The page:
Our attention has been drawn to a statement issued on Monday by the Transmission Company of Nigeria (TCN), in which it alleged that excessive dropping of load by our company was responsible for the shattering of its equipment and the subsequent 72-hour outage which occurred in Lokoja, the Kogi State capital from Friday, 23rd February, 2018 to Monday, 26th February, 2018.
We wish to state categorically that this allegation by the TCN is not only untrue and unfounded, but also unfortunate, especially coming at a time when all stakeholders in the Nigerian Electricity Supply Industry (NESI) are joining hands to ensure sustainable improvement in power supply across the country.
For the records, AEDC hereby states that it neither drops load in its Lokoja network nor any other part of its operational area, which comprises the Federal Capital Territory (FCT), Kogi, Nasarawa and Niger states, stressing that it has in fact been yearning for more electricity allocation to enable it meet the demands of its customers.
In a statement issued by the Head of Corporate Communications, Oyebode Fadipe, the company explained that contrary to the claim by the Transmission Company of Nigeria, the recent outage in Lokoja and environs which lingered for about 72 hours resulted from a maintenance work, which was scheduled to start and end on Friday, 23rd of February, 2018, but had to be extended to the evening of Monday, February 26, 2018.
According to the statement: “The TCN had duly notified our Area Office in Lokoja that it was carrying out a maintenance work on its 150MVA transformer at the 330/132 transmission station in Lokoja on Friday, February 23, 2018, but we later got to know that the maintenance had been extended beyond that day, and by Sunday, February 25, 2018, it was all too obvious again that TCN could not conclude its upkeep on the transformer, forcing yet another extension to Monday, February 26, 2018”.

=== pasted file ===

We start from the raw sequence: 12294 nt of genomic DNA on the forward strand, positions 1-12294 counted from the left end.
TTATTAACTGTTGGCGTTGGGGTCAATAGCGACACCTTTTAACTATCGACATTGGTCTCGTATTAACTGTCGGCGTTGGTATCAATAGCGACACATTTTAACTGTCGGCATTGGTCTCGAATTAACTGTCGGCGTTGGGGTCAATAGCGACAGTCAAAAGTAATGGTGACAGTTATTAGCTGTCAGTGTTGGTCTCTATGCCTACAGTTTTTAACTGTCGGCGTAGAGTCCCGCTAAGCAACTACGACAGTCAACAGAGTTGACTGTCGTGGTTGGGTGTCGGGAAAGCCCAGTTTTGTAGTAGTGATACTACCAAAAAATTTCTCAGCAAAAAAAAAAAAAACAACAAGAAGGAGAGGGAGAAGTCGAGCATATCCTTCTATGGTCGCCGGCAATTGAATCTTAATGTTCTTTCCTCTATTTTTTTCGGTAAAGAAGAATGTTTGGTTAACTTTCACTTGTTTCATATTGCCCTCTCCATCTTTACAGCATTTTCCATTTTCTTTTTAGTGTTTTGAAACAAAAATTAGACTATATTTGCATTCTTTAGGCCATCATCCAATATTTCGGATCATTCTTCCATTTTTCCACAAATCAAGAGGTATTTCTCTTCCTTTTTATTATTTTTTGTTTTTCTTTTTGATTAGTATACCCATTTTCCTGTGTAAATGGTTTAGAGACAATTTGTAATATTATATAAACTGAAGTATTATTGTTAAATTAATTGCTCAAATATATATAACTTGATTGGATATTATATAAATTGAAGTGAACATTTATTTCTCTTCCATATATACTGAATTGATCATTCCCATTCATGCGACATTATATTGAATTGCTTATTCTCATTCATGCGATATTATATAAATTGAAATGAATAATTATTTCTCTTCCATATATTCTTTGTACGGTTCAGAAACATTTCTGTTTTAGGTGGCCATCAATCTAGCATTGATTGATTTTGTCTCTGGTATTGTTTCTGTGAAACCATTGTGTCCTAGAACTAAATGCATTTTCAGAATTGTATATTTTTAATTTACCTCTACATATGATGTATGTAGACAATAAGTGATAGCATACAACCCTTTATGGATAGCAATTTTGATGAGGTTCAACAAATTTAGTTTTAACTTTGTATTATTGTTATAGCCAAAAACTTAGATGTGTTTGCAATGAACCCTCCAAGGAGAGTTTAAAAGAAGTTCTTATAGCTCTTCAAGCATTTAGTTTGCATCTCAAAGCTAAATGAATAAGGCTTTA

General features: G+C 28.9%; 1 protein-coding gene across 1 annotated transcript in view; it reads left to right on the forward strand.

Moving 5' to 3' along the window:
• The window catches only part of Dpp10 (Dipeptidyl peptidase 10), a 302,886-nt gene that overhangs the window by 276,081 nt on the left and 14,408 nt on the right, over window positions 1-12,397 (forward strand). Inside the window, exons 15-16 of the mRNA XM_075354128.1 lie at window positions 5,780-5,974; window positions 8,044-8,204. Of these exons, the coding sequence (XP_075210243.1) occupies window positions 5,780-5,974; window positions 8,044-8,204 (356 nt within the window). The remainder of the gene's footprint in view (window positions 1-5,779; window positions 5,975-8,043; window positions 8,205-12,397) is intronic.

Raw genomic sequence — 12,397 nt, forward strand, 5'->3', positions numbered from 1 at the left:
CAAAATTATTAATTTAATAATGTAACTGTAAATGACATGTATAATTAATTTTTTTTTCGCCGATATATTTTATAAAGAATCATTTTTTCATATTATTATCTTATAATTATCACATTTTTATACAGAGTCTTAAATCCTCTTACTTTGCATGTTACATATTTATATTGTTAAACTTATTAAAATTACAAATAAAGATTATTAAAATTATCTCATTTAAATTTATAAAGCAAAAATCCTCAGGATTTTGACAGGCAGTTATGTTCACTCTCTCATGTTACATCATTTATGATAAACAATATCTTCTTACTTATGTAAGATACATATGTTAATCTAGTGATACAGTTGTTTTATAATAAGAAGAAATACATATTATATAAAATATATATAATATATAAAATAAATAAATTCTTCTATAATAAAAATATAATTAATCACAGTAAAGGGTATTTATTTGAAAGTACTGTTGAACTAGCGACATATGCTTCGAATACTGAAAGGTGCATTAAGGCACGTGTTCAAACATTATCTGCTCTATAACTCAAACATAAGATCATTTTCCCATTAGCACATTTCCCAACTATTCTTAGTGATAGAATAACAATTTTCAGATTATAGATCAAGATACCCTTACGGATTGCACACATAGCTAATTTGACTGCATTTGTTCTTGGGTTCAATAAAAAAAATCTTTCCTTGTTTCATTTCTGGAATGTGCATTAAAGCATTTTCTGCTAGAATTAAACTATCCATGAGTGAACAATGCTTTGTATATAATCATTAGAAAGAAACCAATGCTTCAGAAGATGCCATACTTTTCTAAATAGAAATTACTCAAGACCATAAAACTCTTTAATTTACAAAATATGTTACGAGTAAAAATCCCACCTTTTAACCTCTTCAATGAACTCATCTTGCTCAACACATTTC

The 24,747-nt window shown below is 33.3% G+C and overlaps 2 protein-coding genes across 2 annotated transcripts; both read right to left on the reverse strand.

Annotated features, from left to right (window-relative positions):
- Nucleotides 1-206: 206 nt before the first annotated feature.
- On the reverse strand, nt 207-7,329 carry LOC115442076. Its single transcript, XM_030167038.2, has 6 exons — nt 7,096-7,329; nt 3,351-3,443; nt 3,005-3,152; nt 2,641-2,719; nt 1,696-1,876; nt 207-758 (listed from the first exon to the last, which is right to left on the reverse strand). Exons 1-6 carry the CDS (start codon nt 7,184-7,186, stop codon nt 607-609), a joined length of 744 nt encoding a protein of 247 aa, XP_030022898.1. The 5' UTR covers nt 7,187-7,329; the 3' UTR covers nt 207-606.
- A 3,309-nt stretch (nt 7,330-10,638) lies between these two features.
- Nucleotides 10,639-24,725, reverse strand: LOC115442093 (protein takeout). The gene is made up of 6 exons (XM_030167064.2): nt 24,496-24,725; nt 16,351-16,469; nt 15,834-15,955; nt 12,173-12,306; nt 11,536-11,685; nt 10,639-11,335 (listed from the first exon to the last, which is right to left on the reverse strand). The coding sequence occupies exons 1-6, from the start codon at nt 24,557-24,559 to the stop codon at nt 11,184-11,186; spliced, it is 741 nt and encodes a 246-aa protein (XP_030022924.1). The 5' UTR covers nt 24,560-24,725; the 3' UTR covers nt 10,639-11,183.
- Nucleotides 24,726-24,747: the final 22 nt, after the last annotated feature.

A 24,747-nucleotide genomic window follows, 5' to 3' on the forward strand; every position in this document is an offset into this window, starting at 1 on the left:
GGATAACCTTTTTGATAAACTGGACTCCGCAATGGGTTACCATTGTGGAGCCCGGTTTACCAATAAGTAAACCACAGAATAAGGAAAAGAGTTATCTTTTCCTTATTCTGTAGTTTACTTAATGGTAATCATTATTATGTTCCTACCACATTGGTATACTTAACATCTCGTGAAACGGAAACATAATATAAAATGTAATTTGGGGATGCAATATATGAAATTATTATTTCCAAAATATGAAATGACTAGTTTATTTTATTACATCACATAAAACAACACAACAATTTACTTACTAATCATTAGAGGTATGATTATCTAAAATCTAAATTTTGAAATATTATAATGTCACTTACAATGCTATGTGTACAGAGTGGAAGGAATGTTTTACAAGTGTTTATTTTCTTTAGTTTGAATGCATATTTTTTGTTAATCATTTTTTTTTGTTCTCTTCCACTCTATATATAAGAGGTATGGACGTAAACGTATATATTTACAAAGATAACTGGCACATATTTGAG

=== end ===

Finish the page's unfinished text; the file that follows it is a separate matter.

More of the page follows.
It said further that: “It is rather unfortunate that the TCN will also turn round to blame the lingering outage in Lokoja on AEDC, when the actual reason for the outage was quite obvious”.
Commenting further on the allegations, AEDC said the TCN’s statement implies insufficient resilience in the transmission system especially when the small load of Lokoja is considered relative to the entire load on the transmission network, adding that “assuming the TCN’s allegation was correct, the implication is that every time a load was dropped due to faults and other causes a TCN equipment will be blown up because of the high voltage”. The distribution company said that: “Root cause analysis approach backed by system simulations is what should be used to inform causes of failures on the system”.
While reiterating its concern about the TCN’s allegation, the AEDC concluded by appealing to all stakeholders in the NESI against buck passing, saying that “we should all work towards building on the successes that have been recorded so far in the power sector, in order to win greater public confidence in our capacity to turnaround the sector”.
Head, Corporate Communications